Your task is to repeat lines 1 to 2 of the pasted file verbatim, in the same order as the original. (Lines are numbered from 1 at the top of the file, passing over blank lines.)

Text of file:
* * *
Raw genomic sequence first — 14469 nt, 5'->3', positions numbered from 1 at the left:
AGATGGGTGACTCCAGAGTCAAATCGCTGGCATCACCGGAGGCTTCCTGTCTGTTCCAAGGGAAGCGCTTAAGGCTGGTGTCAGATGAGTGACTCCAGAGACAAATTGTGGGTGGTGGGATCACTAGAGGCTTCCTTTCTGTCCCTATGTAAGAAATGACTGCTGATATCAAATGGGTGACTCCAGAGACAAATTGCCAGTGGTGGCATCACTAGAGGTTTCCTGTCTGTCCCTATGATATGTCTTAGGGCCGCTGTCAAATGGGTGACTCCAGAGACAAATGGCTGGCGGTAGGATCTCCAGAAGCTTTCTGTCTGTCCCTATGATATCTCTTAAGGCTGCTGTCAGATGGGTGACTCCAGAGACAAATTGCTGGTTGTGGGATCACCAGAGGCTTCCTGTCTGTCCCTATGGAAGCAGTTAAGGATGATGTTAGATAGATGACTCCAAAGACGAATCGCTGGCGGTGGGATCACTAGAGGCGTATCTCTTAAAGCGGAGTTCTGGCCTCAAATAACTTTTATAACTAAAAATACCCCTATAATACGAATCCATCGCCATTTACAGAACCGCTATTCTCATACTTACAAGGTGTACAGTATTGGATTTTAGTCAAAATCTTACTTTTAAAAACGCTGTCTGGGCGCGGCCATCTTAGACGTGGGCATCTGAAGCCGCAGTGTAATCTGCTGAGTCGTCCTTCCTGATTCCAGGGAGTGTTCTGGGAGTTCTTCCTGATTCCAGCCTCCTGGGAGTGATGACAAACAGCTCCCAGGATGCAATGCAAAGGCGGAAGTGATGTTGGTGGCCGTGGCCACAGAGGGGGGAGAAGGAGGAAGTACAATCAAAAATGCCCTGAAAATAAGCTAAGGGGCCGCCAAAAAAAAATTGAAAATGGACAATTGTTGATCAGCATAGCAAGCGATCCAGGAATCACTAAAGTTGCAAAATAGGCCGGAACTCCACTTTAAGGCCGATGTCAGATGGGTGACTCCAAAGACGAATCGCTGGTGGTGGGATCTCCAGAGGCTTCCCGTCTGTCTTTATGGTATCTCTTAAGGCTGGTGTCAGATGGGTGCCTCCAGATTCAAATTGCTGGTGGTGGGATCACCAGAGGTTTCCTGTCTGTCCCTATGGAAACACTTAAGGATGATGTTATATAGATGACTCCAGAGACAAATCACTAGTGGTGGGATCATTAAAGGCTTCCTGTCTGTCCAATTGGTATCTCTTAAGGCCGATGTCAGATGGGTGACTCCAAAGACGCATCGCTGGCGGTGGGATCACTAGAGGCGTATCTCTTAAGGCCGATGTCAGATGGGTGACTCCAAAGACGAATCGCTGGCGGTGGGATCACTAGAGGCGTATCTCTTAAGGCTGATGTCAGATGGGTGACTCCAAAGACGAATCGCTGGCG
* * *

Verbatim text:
Raw genomic sequence first — 14469 nt, 5'->3', positions numbered from 1 at the left:
AGATGGGTGACTCCAGAGTCAAATCGCTGGCATCACCGGAGGCTTCCTGTCTGTTCCAAGGGAAGCGCTTAAGGCTGGTGTCAGATGAGTGACTCCAGAGACAAATTGTGGGTGGTGGGATCACTAGAGGCTTCCTTTCTGTCCCTATGTAAGAAATGACTGCTGATATCAAATGGGTGACTCCAGAGACAAATTGCCAGTGGTGGCATCACTAGAGGTTTCCTGTCTGTCCCTATGATATGTCTTAGGGCCGCTGTCAAATGGGTGACTCCAGAGACAAATGGCTGGCGGTAGGATCTCCAGAAGCTTTCTGTCTGTCCCTATGATATCTCTTAAGGCTGCTGTCAGATGGGTGACTCCAGAGACAAATTGCTGGTTGTGGGATCACCAGAGGCTTCCTGTCTGTCCCTATGGAAGCAGTTAAGGATGATGTTAGATAGATGACTCCAAAGACGAATCGCTGGCGGTGGGATCACTAGAGGCGTATCTCTTAAAGCGGAGTTCTGGCCTCAAATAACTTTTATAACTAAAAATACCCCTATAATACGAATCCATCGCCATTTACAGAACCGCTATTCTCATACTTACAAGGTGTACAGTATTGGATTTTAGTCAAAATCTTACTTTTAAAAACGCTGTCTGGGCGCGGCCATCTTAGACGTGGGCATCTGAAGCCGCAGTGTAATCTGCTGAGTCGTCCTTCCTGATTCCAGGGAGTGTTCTGGGAGTTCTTCCTGATTCCAGCCTCCTGGGAGTGATGACAAACAGCTCCCAGGATGCAATGCAAAGGCGGAAGTGATGTTGGTGGCCGTGGCCACAGAGGGGGGAGAAGGAGGAAGTACAATCAAAAATGCCCTGAAAATAAGCTAAGGGGCCGCCAAAAAAAAATTGAAAATGGACAATTGTTGATCAGCATAGCAAGCGATCCAGGAATCACTAAAGTTGCAAAATAGGCCGGAACTCCACTTTAAGGCCGATGTCAGATGGGTGACTCCAAAGACGAATCGCTGGTGGTGGGATCTCCAGAGGCTTCCCGTCTGTCTTTATGGTATCTCTTAAGGCTGGTGTCAGATGGGTGCCTCCAGATTCAAATTGCTGGTGGTGGGATCACCAGAGGTTTCCTGTCTGTCCCTATGGAAACACTTAAGGATGATGTTATATAGATGACTCCAGAGACAAATCACTAGTGGTGGGATCATTAAAGGCTTCCTGTCTGTCCAATTGGTATCTCTTAAGGCCGATGTCAGATGGGTGACTCCAAAGACGCATCGCTGGCGGTGGGATCACTAGAGGCGTATCTCTTAAGGCCGATGTCAGATGGGTGACTCCAAAGACGAATCGCTGGCGGTGGGATCACTAGAGGCGTATCTCTTAAGGCTGATGTCAGATGGGTGACTCCAAAGACGAATCGCTGGCG